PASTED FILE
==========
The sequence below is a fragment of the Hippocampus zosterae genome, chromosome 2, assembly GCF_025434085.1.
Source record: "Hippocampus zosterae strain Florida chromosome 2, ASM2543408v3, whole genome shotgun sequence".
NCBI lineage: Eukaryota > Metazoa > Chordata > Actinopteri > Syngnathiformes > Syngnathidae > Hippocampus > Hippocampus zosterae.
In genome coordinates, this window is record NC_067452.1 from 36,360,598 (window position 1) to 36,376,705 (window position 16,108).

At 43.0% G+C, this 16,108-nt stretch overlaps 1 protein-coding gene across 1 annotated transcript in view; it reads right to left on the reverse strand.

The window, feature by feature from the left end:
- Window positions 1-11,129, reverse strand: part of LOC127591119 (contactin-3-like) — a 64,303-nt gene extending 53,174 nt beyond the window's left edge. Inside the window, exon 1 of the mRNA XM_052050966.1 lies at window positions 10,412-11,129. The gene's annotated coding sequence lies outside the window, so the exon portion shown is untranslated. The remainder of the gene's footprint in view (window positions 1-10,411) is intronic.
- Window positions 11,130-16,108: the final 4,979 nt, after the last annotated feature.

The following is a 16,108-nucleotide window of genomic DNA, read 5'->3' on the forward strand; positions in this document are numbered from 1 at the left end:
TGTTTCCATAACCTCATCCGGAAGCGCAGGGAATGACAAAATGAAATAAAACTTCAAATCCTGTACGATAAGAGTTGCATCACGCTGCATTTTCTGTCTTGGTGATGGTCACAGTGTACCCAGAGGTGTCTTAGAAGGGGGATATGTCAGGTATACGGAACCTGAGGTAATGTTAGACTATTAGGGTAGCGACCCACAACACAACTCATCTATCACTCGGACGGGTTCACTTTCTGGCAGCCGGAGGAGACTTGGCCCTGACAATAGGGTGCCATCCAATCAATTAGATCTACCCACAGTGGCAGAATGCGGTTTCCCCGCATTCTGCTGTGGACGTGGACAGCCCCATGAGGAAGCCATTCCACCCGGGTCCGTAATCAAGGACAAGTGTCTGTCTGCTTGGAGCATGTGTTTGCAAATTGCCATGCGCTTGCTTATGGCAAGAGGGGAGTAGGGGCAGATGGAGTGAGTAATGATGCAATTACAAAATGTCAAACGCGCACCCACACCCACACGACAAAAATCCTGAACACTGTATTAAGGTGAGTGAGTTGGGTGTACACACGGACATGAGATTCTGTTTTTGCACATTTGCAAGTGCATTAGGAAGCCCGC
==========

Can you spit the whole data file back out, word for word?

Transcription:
The sequence below is a fragment of the Hippocampus zosterae genome, chromosome 2, assembly GCF_025434085.1.
Source record: "Hippocampus zosterae strain Florida chromosome 2, ASM2543408v3, whole genome shotgun sequence".
NCBI lineage: Eukaryota > Metazoa > Chordata > Actinopteri > Syngnathiformes > Syngnathidae > Hippocampus > Hippocampus zosterae.
In genome coordinates, this window is record NC_067452.1 from 36,360,598 (window position 1) to 36,376,705 (window position 16,108).

At 43.0% G+C, this 16,108-nt stretch overlaps 1 protein-coding gene across 1 annotated transcript in view; it reads right to left on the reverse strand.

The window, feature by feature from the left end:
- Window positions 1-11,129, reverse strand: part of LOC127591119 (contactin-3-like) — a 64,303-nt gene extending 53,174 nt beyond the window's left edge. Inside the window, exon 1 of the mRNA XM_052050966.1 lies at window positions 10,412-11,129. The gene's annotated coding sequence lies outside the window, so the exon portion shown is untranslated. The remainder of the gene's footprint in view (window positions 1-10,411) is intronic.
- Window positions 11,130-16,108: the final 4,979 nt, after the last annotated feature.

The following is a 16,108-nucleotide window of genomic DNA, read 5'->3' on the forward strand; positions in this document are numbered from 1 at the left end:
TGTTTCCATAACCTCATCCGGAAGCGCAGGGAATGACAAAATGAAATAAAACTTCAAATCCTGTACGATAAGAGTTGCATCACGCTGCATTTTCTGTCTTGGTGATGGTCACAGTGTACCCAGAGGTGTCTTAGAAGGGGGATATGTCAGGTATACGGAACCTGAGGTAATGTTAGACTATTAGGGTAGCGACCCACAACACAACTCATCTATCACTCGGACGGGTTCACTTTCTGGCAGCCGGAGGAGACTTGGCCCTGACAATAGGGTGCCATCCAATCAATTAGATCTACCCACAGTGGCAGAATGCGGTTTCCCCGCATTCTGCTGTGGACGTGGACAGCCCCATGAGGAAGCCATTCCACCCGGGTCCGTAATCAAGGACAAGTGTCTGTCTGCTTGGAGCATGTGTTTGCAAATTGCCATGCGCTTGCTTATGGCAAGAGGGGAGTAGGGGCAGATGGAGTGAGTAATGATGCAATTACAAAATGTCAAACGCGCACCCACACCCACACGACAAAAATCCTGAACACTGTATTAAGGTGAGTGAGTTGGGTGTACACACGGACATGAGATTCTGTTTTTGCACATTTGCAAGTGCATTAGGAAGCCCGC